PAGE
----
From charlesreid1

To run your first Docker container, Docker provides a hello-world container.

Get the container image

You can either explicitly pull the hello-world container from Dockerhub (recommended), or you can let Docker take care of it for you.

Pull container image from dockerhub

Pull the hello-world image from Dockerhub:

$ docker pull hello-world

List all container images

Use the docker images command to list all the container images in Docker:

$ docker images
REPOSITORY                      TAG                 IMAGE ID            CREATED             SIZE
hello-world                     latest              05a3bd381fc2        10 days ago         1.84kB

Run the hello-world container

To run the container, use the docker run command:

$ docker run hello-world
Unable to find image 'hello-world:latest' locally
latest: Pulling from library/hello-world
5b0f327be733: Pull complete
Digest: sha256:1f19634d26995c320618d94e6f29c09c6589d5df3c063287a00e6de8458f8242
Status: Downloaded newer image for hello-world:latest

Hello from Docker!
This message shows that your installation appears to be working correctly.

To generate this message, Docker took the following steps:
 1. The Docker client contacted the Docker daemon.
 2. The Docker daemon pulled the "hello-world" image from the Docker Hub.
 3. The Docker daemon created a new container from that image which runs the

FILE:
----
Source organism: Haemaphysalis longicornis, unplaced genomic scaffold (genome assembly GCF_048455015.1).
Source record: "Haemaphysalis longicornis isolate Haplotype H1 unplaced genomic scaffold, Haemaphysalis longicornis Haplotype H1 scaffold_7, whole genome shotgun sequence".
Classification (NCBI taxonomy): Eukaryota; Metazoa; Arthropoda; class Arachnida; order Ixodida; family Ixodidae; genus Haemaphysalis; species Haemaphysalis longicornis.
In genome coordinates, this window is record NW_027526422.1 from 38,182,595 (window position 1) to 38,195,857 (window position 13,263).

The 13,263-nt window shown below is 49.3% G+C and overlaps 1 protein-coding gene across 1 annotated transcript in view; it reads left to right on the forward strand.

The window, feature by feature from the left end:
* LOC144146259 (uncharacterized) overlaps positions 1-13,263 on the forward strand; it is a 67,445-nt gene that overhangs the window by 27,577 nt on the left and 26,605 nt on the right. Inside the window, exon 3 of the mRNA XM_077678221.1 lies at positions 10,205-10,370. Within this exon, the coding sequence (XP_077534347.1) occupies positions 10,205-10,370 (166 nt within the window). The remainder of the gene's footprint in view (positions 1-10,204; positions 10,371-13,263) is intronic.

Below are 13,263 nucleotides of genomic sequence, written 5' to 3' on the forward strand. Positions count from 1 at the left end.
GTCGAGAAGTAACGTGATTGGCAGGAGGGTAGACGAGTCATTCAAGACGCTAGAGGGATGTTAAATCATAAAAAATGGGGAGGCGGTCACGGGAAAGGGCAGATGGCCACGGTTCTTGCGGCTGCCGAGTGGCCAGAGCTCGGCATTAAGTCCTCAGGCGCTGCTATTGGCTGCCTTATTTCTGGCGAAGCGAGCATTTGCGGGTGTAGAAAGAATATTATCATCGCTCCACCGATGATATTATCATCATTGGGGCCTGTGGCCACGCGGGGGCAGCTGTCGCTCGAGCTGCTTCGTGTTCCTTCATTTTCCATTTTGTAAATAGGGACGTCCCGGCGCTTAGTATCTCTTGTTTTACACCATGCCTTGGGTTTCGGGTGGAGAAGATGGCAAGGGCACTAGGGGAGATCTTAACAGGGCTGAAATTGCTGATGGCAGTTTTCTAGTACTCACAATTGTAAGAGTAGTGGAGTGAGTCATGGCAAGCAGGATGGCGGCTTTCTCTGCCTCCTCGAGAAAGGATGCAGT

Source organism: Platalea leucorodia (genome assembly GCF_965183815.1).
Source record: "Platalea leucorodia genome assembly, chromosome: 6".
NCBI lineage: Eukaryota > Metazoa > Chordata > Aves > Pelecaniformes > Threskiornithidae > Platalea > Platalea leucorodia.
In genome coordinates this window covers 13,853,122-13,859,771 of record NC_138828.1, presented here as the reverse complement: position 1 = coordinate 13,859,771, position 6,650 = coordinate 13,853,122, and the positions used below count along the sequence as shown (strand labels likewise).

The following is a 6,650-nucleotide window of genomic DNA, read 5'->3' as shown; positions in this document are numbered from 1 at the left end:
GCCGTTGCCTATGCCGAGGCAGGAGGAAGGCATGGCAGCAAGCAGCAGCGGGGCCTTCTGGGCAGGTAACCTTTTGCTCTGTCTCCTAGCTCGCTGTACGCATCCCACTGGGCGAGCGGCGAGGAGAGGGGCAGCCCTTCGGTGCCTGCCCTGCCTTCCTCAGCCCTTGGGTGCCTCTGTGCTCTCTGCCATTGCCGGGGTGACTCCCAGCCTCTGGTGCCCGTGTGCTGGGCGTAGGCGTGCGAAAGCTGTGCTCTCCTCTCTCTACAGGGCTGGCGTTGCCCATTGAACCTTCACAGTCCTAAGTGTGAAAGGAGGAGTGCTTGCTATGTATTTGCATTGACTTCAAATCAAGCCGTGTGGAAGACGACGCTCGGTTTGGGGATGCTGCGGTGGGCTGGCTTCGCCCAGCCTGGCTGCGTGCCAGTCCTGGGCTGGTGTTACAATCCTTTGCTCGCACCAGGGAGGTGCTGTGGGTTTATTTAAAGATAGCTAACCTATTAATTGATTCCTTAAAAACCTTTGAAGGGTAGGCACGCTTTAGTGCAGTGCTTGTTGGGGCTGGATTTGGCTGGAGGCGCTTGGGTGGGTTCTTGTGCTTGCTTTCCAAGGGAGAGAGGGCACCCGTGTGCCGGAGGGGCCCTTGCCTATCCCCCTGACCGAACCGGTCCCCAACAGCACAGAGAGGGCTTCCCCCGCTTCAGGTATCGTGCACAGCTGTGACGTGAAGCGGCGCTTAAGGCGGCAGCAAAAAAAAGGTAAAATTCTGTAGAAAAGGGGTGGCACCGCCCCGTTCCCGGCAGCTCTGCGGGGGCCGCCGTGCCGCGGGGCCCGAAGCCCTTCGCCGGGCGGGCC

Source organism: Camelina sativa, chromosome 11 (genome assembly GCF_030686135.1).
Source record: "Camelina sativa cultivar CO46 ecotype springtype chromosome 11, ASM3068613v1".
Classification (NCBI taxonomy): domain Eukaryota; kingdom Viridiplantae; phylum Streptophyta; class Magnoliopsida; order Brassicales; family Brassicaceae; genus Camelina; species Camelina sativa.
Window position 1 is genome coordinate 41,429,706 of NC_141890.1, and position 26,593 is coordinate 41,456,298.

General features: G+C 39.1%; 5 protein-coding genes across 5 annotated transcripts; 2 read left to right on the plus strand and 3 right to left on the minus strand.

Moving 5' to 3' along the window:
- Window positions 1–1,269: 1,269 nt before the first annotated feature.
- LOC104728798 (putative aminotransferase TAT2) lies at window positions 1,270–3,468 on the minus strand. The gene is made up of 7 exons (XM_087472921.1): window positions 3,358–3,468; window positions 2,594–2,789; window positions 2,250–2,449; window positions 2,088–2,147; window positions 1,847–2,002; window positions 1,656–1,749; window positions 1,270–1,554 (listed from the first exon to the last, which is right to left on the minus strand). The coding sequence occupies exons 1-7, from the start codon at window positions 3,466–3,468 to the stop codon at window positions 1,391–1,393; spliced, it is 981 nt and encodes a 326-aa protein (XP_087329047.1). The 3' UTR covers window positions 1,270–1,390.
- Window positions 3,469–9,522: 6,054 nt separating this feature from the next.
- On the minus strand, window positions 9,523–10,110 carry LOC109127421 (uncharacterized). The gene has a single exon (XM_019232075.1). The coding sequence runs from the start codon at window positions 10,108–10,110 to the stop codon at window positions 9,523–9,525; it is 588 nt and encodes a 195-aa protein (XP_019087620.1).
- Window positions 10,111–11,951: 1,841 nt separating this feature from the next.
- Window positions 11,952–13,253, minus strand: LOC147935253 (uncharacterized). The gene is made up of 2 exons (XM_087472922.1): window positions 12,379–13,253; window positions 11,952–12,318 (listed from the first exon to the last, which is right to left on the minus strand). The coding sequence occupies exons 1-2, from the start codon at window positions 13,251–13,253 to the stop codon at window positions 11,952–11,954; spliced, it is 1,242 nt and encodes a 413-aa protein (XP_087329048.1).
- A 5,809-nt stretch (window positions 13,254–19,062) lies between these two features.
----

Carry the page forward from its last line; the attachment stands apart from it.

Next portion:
executable that produces the output you are currently reading.
 4. The Docker daemon streamed that output to the Docker client, which sent it
    to your terminal.

To try something more ambitious, you can run an Ubuntu container with:
 $ docker run -it ubuntu bash

Share images, automate workflows, and more with a free Docker ID:

For more examples and ideas, visit:

Remove the container image

Now remove the image from your system entirely. This is a two step process:

  • Remove the stopped process
  • Remove the container image

Remove the stopped process

After you run the hello-world container, it will print out its hello world message, then shut down. However, if you try to remove the image straight away, you'll get an error:

$ docker rmi 05a3bd381fc2
Error response from daemon: conflict: unable to delete 05a3bd381fc2 (must be forced) - image is being used by stopped container 31155e25a61e

This is because, even when a container image has finished running, it remains in the process queue as a "stopped" process. You have to delete the stopped process first, then you can delete the image.

To list all processes, including stopped processes:

$ docker ps -a

Use the container ID or the name to remove the stopped image:

$ docker rm 31155e25a61e

$ docker rm quirky_twain

Remove the container image

Now that you've removed the stopped process, you can remove the container image using its name or its ID:

$ docker rmi 05a3bd381fc2
Untagged: hello-world:latest
Untagged: hello-world@sha256:1f19634d26995c320618d94e6f29c09c6589d5df3c063287a00e6de8458f8242
Deleted: sha256:05a3bd381fc2470695a35f230afefd7bf978b566253199c4ae5cc96fafa29b37
Deleted: sha256:3a36971a9f14df69f90891bf24dc2b9ed9c2d20959b624eab41bbf126272a023


$ docker rm hello-world